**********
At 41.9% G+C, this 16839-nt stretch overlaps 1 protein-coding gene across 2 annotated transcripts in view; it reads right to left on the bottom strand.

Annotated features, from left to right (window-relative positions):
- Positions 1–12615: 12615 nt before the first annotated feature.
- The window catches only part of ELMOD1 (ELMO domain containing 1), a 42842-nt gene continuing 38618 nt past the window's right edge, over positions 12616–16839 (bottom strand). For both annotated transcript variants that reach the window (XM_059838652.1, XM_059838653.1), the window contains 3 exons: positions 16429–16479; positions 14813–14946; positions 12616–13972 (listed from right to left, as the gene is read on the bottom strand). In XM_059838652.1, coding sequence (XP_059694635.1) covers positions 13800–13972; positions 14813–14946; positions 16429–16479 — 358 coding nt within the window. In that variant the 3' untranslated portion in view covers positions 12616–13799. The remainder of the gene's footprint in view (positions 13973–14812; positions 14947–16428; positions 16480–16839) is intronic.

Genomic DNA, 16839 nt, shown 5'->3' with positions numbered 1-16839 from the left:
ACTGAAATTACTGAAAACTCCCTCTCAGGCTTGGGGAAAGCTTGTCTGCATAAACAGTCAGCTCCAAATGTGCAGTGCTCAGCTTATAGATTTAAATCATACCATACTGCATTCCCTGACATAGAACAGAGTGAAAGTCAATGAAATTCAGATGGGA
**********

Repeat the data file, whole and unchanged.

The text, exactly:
At 41.9% G+C, this 16839-nt stretch overlaps 1 protein-coding gene across 2 annotated transcripts in view; it reads right to left on the bottom strand.

Annotated features, from left to right (window-relative positions):
- Positions 1–12615: 12615 nt before the first annotated feature.
- The window catches only part of ELMOD1 (ELMO domain containing 1), a 42842-nt gene continuing 38618 nt past the window's right edge, over positions 12616–16839 (bottom strand). For both annotated transcript variants that reach the window (XM_059838652.1, XM_059838653.1), the window contains 3 exons: positions 16429–16479; positions 14813–14946; positions 12616–13972 (listed from right to left, as the gene is read on the bottom strand). In XM_059838652.1, coding sequence (XP_059694635.1) covers positions 13800–13972; positions 14813–14946; positions 16429–16479 — 358 coding nt within the window. In that variant the 3' untranslated portion in view covers positions 12616–13799. The remainder of the gene's footprint in view (positions 13973–14812; positions 14947–16428; positions 16480–16839) is intronic.

Genomic DNA, 16839 nt, shown 5'->3' with positions numbered 1-16839 from the left:
ACTGAAATTACTGAAAACTCCCTCTCAGGCTTGGGGAAAGCTTGTCTGCATAAACAGTCAGCTCCAAATGTGCAGTGCTCAGCTTATAGATTTAAATCATACCATACTGCATTCCCTGACATAGAACAGAGTGAAAGTCAATGAAATTCAGATGGGA